Back in '96 you didn't have to worry about what CTCSS tone to use (1750hz toneburst always worked), narrow deviation (nobody used the 12.5khz channels) and definitely no talkgroups. But even now I'm not keen on asking people to go to a 12.5khz offset channel on 145MHz simplex, I still don't bother programming them as memories, so feel free to talk about me on 145.5875 or something.
In the 20 years, I've probably had a contact with someone at least once in every single month, and the longest I've gone without having a radio switched on receiving amateur frequencies will be about a week (well it was our honeymoon!). I always think I can make more of an effort in answering or making calls though.
I was M3ICQ for 2 years (did the Foundation morse test to get on HF as an M3 in 2002) and also KC0PUZ for 10 years (did the US exam at Harrogate rally in 2003, licences expire after 10 years and never renewed it).

Tuesday, 19 July 2016

Bigland Barrow

A visit to Bigland Barrow, one of Wainwright's Outlying Fells (WOTA LDO-112).
I'd set off this morning to do Gummer's How (SOTA G/LD-050) but the traffic slowed to a halt at Haverthwaite so I diverted to Bigland Hall and walked to Bigland Barrow instead.
This is one of my nearest Outlying Fells (or any Wainwright) and is only a short walk.
Took the FT-817 and W50 antenna, which was a change for this summit as it's usually somewhere I just want a quick walk to and only need the one contact to qualify for WOTA.
Today I made 8 QSOs, including G0HIO/P on Harter Fell SOTA G/LD-028.

View of almost the entire walk from where I parked

 A few local summits to the west

"Wartime relic, now in a state of disrepair", which is useful for increasing the antenna height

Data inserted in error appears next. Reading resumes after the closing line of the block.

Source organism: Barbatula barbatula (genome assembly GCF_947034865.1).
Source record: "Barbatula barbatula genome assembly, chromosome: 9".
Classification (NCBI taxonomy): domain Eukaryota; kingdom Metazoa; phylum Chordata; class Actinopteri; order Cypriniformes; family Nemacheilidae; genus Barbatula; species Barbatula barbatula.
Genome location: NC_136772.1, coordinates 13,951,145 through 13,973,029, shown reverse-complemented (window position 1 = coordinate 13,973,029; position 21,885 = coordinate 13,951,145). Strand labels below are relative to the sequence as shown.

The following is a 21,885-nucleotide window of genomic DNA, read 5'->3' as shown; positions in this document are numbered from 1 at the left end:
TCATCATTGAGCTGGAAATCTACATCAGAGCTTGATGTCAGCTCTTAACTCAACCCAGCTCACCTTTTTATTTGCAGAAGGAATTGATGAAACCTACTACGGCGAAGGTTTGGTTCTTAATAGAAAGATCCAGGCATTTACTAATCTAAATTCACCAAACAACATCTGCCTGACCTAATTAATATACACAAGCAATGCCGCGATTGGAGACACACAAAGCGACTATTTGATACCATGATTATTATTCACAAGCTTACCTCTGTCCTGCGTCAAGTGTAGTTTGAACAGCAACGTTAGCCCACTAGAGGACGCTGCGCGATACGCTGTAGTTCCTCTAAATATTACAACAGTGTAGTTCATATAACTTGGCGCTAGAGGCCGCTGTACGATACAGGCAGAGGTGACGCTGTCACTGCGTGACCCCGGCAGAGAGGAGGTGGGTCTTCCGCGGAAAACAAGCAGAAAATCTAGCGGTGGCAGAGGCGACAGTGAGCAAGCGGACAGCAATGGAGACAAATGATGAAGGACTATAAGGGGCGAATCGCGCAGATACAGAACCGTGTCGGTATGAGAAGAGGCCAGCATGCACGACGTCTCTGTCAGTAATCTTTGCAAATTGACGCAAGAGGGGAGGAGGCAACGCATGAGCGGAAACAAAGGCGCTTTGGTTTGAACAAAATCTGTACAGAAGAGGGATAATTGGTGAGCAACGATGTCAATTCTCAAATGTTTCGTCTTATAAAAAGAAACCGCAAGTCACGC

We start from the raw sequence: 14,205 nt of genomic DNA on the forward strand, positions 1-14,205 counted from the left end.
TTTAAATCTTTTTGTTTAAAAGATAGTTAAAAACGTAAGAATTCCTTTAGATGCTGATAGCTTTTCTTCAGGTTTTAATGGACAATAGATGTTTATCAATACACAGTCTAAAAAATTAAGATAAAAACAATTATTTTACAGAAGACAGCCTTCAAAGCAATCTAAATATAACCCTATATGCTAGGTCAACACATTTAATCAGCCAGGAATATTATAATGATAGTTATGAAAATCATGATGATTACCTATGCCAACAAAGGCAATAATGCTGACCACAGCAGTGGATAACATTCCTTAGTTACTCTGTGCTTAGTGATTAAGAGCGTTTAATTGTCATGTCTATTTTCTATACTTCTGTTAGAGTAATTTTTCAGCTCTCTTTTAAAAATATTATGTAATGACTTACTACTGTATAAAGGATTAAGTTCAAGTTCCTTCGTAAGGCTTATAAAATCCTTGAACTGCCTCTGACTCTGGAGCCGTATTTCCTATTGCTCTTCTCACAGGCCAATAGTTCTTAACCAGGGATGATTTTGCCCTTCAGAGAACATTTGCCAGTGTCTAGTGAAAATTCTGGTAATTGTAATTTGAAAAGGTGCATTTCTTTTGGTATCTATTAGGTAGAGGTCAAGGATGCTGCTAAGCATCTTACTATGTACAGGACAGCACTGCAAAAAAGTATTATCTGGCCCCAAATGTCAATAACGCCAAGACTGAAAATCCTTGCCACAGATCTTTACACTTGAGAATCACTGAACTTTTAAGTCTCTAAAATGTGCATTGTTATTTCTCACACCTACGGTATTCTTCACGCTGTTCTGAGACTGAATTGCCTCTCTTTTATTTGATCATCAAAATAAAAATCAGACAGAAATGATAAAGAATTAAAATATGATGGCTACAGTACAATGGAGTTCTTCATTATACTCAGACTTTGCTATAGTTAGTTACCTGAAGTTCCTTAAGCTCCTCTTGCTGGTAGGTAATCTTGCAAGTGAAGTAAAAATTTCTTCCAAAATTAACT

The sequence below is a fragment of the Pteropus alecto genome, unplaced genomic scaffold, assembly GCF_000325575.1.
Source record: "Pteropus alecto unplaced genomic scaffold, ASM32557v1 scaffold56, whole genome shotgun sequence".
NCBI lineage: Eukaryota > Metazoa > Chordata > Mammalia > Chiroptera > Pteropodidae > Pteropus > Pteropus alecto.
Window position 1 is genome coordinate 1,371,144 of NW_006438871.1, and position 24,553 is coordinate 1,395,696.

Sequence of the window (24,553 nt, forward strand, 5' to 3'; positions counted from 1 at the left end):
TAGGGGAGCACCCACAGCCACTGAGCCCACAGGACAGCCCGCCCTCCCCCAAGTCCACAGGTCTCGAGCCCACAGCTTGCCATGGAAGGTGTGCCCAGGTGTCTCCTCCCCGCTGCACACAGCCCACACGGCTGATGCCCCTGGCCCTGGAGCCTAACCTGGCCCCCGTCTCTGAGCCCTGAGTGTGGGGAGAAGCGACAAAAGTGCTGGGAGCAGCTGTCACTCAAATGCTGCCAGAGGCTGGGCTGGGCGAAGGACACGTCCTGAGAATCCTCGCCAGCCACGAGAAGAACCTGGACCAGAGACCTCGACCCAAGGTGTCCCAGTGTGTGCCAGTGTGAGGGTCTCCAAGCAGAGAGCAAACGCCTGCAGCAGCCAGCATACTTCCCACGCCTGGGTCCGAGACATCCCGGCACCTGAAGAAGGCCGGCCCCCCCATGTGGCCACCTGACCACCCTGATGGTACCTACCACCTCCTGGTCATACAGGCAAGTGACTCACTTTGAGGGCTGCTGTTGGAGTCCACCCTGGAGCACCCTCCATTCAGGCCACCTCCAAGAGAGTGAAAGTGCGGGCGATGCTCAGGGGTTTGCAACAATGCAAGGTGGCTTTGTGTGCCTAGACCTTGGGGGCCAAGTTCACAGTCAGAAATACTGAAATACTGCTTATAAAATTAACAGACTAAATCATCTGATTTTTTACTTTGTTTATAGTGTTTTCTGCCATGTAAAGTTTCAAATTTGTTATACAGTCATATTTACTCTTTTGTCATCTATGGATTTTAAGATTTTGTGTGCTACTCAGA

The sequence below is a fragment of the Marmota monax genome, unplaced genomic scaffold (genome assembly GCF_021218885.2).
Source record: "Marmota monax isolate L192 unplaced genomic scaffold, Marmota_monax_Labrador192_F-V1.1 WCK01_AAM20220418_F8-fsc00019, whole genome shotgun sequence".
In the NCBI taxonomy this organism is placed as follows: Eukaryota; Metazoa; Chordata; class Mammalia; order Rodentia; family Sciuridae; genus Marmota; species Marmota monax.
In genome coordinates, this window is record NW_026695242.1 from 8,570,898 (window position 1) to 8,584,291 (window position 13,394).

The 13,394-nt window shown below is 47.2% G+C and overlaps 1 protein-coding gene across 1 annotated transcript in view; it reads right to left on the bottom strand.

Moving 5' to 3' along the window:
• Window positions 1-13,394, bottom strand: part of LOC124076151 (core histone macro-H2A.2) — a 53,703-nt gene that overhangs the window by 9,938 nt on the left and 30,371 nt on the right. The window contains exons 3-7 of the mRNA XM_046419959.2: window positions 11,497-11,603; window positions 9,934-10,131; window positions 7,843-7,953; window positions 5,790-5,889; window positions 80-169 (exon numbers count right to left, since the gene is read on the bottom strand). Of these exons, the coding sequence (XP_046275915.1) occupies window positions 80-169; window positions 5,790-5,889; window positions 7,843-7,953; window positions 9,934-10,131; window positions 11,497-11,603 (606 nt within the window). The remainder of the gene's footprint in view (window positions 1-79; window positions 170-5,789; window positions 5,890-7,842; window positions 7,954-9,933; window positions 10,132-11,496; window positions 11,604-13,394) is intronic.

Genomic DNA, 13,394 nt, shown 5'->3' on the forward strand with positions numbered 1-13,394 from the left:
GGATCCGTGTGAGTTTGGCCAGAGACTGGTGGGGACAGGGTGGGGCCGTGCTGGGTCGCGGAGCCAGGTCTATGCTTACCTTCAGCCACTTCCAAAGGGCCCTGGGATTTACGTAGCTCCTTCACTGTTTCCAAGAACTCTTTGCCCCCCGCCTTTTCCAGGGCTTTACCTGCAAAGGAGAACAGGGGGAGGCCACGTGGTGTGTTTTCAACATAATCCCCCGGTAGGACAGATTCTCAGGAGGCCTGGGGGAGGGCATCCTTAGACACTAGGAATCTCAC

I should have been here

Another Outlying Fell, Newton Fell North is around 3km to the east. This is used as a Wi-Fi link site and one of the channels was strong enough to be picked up on my phone (SSID NF-SH, channel 116, 5580MHz) as Bigland Barrow is almost directly in line with the beam.

Sunday, 10 July 2016

Billinge Hill

Friday's activation of Billinge Hill SOTA G/SP-017
Used the Alinco handheld and 40cm whip. Not as bad for overload from all the masts as I thought it would be, even on 145MHz any interference was gone at the lowest attenuator setting (about 3dB?) so it wasn't really a problem.
Most of the transmitters on Billinge are between 163 and 183 MHz, so some way from the 2m amateur band, and on the mast furthest from the summit. Apart from Airwave TETRA around 393MHz, I don't think there are any UHF transmitters up there any more.
I made 8 QSOs from Billinge Hill, 7 on 145MHz and one on 433MHz. The furthest was G4ING who was in Hyde, around 42km away, also only on a handheld.

Summit of Billinge Hill

View towards Winter Hill

Remains of something

4 masts on Billinge Hill

Cropped from my phone camera so not the best quality, this is the one with the broadcast antennas on, and looks like it would have had emergency services pre-Airwave. About halfway up are the DAB yagis pointing towards Liverpool. Wish FM 102.4 looks like 2 crossed yagis, one towards Wigan and the other towards St Helens. The other mast is probably from the analogue mobile phone days.

Very busy mast with most of the high VHF stuff on. Furthest from the summit.

Apart from the microwave dishes, only a couple of low VHF dipoles. These might not even be used any more.

On the way here, I stopped at the slightly lower Ashurst Beacon, further north on the other side of the M58. This would be a much better place to play radio from if not after the SOTA activation, with a large car park and land open to the public. There are two viewpoints with car parks, about 2km apart on the ridge, one is better for the north, the other for the south.
Here is the trigpoint at the south viewpoint (168 metres)

Wednesday, 1 June 2016

Brant Fell and New Car